There was a time after Spain’s first journeys to the Americas that Seville
served as one of the most important commercial cities and ports in Europe. For that reason, in 1572, this Renaissance-style building — now called the General Archive of the Indies — was erected, with the goal of serving as a merchant’s exchange.
Come 1785, when Seville’s role as a trade hub fizzled out, the grand building was finally converted into a space meant to unify all the country’s documentation related to its overseas empires in the Americas. These days, this includes 9 kilometers of shelving with over 43,000 volumes and 80 million pages, and is composed of documents such as exchanges between Christopher Columbus and the Spanish King and Queen, as well as other writings by explorers. Though the extent of what visitors can actually view is quite limited, entrance to the building is free, and therefore worth a quick wander, especially since it’s located right next to the main cathedral.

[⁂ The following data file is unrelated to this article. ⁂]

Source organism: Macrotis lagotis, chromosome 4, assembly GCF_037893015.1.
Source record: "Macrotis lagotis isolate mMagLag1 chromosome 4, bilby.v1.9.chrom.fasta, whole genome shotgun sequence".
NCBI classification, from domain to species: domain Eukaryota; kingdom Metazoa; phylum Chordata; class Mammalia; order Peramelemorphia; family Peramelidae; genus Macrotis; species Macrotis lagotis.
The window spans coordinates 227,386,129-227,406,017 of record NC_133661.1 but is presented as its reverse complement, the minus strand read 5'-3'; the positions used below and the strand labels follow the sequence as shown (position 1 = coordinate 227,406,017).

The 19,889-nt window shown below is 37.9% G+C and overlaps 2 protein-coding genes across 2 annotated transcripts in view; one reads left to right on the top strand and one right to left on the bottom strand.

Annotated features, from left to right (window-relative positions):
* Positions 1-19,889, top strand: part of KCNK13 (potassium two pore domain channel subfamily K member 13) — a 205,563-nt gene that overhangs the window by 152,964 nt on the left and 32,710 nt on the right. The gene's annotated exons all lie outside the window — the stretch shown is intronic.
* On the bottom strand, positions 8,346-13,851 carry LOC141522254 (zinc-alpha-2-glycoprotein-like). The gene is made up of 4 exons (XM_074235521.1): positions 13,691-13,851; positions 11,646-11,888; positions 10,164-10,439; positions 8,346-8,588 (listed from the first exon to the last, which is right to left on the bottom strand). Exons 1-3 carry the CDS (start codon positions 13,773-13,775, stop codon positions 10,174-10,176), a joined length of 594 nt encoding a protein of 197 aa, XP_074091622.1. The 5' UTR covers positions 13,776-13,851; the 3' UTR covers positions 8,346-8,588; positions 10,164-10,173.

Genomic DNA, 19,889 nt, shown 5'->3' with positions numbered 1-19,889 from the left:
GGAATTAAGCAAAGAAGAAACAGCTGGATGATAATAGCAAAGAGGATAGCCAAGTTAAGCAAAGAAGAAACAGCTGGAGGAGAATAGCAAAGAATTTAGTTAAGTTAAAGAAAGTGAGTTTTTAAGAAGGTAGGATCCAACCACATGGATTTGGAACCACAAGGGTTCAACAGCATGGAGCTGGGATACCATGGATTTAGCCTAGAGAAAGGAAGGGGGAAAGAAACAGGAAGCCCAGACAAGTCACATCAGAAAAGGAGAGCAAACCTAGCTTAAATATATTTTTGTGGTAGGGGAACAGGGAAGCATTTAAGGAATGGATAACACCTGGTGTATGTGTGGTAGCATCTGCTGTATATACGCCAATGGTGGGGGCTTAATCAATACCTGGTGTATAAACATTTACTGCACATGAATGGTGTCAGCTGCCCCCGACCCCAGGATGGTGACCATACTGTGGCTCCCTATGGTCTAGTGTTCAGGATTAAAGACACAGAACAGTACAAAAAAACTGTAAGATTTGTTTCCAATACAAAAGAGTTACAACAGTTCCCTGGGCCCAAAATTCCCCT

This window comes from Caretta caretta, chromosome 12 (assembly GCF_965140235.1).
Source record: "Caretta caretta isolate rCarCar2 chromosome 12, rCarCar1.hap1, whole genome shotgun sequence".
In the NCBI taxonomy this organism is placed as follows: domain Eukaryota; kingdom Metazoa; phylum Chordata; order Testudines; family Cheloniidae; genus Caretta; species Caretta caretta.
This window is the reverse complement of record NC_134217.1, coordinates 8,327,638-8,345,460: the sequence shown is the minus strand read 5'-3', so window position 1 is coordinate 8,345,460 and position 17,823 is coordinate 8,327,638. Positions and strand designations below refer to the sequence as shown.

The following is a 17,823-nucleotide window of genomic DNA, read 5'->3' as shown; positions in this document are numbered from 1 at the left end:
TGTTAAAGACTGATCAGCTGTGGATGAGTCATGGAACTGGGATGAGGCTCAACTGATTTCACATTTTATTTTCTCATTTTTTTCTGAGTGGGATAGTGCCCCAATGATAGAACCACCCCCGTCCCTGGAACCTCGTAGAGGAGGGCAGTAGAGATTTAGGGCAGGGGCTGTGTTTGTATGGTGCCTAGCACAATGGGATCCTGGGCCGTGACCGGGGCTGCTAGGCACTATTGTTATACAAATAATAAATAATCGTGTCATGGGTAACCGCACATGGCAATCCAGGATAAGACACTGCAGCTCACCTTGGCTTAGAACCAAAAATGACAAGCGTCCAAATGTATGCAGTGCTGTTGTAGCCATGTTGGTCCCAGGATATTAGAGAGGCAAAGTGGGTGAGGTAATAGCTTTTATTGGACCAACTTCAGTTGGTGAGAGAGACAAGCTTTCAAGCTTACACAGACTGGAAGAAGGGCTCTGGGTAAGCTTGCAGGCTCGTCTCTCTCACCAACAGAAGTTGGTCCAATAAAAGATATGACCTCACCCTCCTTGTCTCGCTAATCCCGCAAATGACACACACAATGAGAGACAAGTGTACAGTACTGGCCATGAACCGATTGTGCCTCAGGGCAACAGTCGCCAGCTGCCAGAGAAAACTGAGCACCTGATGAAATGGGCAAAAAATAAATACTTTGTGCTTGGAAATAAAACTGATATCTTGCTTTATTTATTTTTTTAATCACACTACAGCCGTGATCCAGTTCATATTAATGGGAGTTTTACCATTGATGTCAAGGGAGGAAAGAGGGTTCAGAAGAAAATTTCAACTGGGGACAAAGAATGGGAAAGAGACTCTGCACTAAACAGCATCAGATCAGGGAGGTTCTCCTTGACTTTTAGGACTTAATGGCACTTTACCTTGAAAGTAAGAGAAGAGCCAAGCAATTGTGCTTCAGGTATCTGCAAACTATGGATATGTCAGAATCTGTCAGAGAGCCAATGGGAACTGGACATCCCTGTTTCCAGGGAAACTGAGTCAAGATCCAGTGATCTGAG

The General Archive of the Indies is situated in a stunning building just opposite the main cathedral and is therefore easy to visit while touring Seville. Much of its exhibits are in Spanish, so you may wish to make this stop on a guided tour in order to better understand the space.